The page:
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Albany's dreams of renovating vacant Wells Fargo bank building die

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Albany Wells Fargo building

The abandoned Wells Fargo building in Downtown Albany was long-planned as the site of a new restaurant and apartments. The project, once envisioned by a trio of local entrepreneurs, died in spring of 2022 amid rising construction costs.

Plans to revive a long-abandoned Wells Fargo building in downtown Albany are dead, its prospective owner said Monday, April 25.

The news came at a meeting of the Albany Revitalization Agency, which oversees redevelopment in downtown.

The former downtown bank branch on 300 First Ave. W. has sat empty since 2019, stirring debate among agency officials about what to do with the vacant building.

A trio of local entrepreneurs, BGW Partners, envisioned a mixed-use project, complete with a restaurant on the first floor and apartments on the second, along with a new third floor.

In 2020, the trio saw Matt Bennett, owner of downtown Albany restaurant Sybaris; and Buzz Wheeler of Coastal Farm and Ranch leave the partnership.

Snow preceded by hail falls in front of the Democrat-Herald office on SW Lyon Street in Albany on April 12, 2022.

As the last BGW partner standing, Tom Gerding, building developer and owner of Gerding Companies Inc., has spent months attempting to  resuscitate the project amid ballooning costs.

BGW Partners offered $1.5 million plus an additional $25,000 down-payment for the property, beating out Linn County and two local developers for the building.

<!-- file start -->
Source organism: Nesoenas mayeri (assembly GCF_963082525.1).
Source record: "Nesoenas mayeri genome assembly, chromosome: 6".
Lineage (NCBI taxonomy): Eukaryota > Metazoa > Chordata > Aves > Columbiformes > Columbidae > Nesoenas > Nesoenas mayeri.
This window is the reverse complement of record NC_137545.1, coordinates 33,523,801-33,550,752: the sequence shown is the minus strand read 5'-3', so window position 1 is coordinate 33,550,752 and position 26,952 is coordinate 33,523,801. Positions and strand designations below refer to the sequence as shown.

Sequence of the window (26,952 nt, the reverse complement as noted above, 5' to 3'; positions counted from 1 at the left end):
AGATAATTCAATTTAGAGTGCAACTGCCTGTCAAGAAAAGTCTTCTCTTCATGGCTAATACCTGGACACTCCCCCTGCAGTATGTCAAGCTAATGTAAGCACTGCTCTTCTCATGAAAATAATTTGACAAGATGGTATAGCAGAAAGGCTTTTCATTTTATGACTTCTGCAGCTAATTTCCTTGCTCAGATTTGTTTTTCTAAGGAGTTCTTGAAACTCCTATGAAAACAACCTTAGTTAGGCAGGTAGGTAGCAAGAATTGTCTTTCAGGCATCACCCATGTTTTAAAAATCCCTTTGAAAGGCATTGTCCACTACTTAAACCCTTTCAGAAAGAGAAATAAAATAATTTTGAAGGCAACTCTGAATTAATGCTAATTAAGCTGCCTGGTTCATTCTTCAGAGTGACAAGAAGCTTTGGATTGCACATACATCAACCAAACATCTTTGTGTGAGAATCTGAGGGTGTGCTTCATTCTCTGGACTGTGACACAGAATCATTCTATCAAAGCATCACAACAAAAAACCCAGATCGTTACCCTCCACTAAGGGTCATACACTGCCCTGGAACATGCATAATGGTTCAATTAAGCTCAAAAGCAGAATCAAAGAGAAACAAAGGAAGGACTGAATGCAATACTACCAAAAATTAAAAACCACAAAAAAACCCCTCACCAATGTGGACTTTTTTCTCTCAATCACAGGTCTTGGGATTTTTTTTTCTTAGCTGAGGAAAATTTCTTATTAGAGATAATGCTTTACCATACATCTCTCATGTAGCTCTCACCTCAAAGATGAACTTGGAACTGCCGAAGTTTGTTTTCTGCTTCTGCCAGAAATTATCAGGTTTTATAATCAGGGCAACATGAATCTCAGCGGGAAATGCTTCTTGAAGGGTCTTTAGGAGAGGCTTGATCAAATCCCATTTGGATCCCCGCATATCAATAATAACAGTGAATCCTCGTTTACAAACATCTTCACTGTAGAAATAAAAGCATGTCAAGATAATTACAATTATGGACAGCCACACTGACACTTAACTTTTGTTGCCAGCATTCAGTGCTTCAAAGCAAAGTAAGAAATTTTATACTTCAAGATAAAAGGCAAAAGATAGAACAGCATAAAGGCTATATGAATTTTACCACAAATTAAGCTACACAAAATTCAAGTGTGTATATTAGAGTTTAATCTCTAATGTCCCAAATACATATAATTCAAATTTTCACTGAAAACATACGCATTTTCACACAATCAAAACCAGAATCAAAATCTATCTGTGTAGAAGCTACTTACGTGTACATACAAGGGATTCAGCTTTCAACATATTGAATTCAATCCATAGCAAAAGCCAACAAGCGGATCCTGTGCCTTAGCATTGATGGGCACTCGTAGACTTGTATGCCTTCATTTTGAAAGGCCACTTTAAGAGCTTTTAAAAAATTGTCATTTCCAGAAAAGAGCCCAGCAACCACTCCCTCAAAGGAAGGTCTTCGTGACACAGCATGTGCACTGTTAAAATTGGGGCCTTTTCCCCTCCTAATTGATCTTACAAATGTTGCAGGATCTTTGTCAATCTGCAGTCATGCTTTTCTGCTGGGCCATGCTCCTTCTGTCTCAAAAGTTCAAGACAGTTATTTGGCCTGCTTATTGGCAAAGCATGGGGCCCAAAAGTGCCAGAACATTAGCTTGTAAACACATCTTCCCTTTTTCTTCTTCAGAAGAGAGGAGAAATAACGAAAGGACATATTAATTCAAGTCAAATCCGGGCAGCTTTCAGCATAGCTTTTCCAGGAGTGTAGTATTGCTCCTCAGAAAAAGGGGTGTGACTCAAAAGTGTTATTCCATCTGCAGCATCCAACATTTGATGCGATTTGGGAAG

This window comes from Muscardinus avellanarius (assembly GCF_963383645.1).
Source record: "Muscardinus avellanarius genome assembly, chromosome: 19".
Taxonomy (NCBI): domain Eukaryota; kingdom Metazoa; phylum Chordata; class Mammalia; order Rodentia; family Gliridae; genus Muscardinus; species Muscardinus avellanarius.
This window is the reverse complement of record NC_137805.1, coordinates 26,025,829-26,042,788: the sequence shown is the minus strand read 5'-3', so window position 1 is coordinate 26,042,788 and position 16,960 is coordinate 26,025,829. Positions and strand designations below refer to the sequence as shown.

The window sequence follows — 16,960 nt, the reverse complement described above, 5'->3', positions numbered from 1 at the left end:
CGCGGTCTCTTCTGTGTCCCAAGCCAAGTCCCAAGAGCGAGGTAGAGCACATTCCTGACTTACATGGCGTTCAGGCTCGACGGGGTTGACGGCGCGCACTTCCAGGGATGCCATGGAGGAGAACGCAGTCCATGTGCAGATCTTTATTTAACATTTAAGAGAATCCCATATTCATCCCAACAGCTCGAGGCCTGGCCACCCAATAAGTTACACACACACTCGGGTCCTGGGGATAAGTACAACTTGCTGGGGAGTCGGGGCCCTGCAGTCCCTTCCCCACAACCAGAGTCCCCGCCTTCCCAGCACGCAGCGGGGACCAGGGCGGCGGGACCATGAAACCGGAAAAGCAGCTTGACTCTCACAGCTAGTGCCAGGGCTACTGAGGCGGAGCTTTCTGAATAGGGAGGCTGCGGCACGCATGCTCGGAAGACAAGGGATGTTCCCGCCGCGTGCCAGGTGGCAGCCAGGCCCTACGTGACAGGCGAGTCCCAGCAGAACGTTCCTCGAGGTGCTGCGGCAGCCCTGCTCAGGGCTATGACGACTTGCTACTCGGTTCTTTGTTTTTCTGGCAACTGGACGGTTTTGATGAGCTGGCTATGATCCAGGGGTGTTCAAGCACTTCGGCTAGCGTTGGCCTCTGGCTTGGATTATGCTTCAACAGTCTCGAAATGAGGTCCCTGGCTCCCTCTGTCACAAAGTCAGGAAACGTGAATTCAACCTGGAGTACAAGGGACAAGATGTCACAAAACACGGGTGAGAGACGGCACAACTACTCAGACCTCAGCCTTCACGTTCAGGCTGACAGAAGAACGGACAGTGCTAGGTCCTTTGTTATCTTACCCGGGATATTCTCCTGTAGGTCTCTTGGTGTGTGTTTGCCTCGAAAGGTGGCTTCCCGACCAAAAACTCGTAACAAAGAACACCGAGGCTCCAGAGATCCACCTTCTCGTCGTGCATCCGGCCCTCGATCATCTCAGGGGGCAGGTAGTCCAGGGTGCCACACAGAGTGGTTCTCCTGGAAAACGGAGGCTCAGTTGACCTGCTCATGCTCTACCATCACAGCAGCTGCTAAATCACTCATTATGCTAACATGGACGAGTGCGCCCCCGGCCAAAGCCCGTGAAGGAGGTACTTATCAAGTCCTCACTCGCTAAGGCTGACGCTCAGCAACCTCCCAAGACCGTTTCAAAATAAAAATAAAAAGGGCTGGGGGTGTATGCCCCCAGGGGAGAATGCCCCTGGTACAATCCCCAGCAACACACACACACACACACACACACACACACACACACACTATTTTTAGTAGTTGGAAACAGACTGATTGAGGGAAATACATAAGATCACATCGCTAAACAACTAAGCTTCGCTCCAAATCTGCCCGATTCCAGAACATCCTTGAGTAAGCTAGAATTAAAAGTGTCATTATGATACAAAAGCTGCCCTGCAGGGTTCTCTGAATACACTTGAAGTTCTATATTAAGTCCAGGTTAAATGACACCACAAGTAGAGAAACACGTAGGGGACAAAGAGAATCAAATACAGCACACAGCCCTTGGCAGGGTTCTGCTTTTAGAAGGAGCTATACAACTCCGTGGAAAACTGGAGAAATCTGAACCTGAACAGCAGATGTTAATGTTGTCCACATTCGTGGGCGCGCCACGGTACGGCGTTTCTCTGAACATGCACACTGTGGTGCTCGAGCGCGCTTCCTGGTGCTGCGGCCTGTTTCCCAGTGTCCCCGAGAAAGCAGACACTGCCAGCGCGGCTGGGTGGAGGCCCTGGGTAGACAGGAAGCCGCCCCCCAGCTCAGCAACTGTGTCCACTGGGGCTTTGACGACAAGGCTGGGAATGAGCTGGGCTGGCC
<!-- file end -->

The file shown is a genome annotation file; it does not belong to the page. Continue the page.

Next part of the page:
In February 2020, Gerding told ARA members the price of renovating the building would be about $10.6 million. Once finished, the building would be worth around $7.5 million.

The initial plan would have had Sybaris occupying the first floor of the building with apartments on the second floor and a third floor added. Sybaris' owners now plan to move to the Oregon Railway Electric station.

In September, Gerding revised the plan to include retail or office space on the first floor with market-rate apartments on the first and second floors.

In the seven months since, estimated costs for the project have soared by about 30%, according to a memo from Albany City Manager Peter Troedsson presented to the Albany Revitalization Agency on Monday, April 27.

"Despite several meetings with staff, exploring some creative paths forward, again, in the short term, there are no workable solutions," the memo reads.

On Monday, Gerding CEO Monte Smith agreed. With costs skyrocketing beyond its willingness to stomach, the company was abandoning the project.

"We tried everything. We went through a lot iterations, and we did what we could," Smith said.

Albany Revitalization Chair Bessie Johnson said it was unclear how much money the agency had on hand to assist with the Wells Fargo building, even if Gerding Companies were to move forward.

The agency already greenlit millions for a waterfront project along Water Avenue earlier this year.

"I'm not sure how much money we have, or what grants were given, the details just aren't there," Johnson said. "I'm not sure it would be appropriate to do anything at this time."

Still, Smith said the old bank building deserves to have a owner.

"It's historic," Smith said after the meeting. "I hope someone buys it before it's knocked down."

The Albany Revitalization Agency is scheduled to meet next on Wednesday, May 11 at Albany City Hall.


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